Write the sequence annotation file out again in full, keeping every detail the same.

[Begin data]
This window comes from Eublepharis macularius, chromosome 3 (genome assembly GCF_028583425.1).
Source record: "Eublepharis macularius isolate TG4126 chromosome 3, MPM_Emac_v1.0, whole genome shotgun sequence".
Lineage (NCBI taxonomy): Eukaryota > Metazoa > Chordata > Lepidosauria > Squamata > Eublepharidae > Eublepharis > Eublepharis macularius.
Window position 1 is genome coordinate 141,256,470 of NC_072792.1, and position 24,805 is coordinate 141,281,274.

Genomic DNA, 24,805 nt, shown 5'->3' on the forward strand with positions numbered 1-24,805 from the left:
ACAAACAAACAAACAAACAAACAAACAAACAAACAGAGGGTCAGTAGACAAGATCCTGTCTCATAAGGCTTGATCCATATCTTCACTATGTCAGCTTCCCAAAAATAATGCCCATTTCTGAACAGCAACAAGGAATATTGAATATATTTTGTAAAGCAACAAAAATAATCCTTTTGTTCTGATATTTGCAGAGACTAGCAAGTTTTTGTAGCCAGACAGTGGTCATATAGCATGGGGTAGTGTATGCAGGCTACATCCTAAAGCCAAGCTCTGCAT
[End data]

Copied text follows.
This window comes from Eublepharis macularius, chromosome 3 (genome assembly GCF_028583425.1).
Source record: "Eublepharis macularius isolate TG4126 chromosome 3, MPM_Emac_v1.0, whole genome shotgun sequence".
Lineage (NCBI taxonomy): Eukaryota > Metazoa > Chordata > Lepidosauria > Squamata > Eublepharidae > Eublepharis > Eublepharis macularius.
Window position 1 is genome coordinate 141,256,470 of NC_072792.1, and position 24,805 is coordinate 141,281,274.

Genomic DNA, 24,805 nt, shown 5'->3' on the forward strand with positions numbered 1-24,805 from the left:
ACAAACAAACAAACAAACAAACAAACAAACAAACAGAGGGTCAGTAGACAAGATCCTGTCTCATAAGGCTTGATCCATATCTTCACTATGTCAGCTTCCCAAAAATAATGCCCATTTCTGAACAGCAACAAGGAATATTGAATATATTTTGTAAAGCAACAAAAATAATCCTTTTGTTCTGATATTTGCAGAGACTAGCAAGTTTTTGTAGCCAGACAGTGGTCATATAGCATGGGGTAGTGTATGCAGGCTACATCCTAAAGCCAAGCTCTGCAT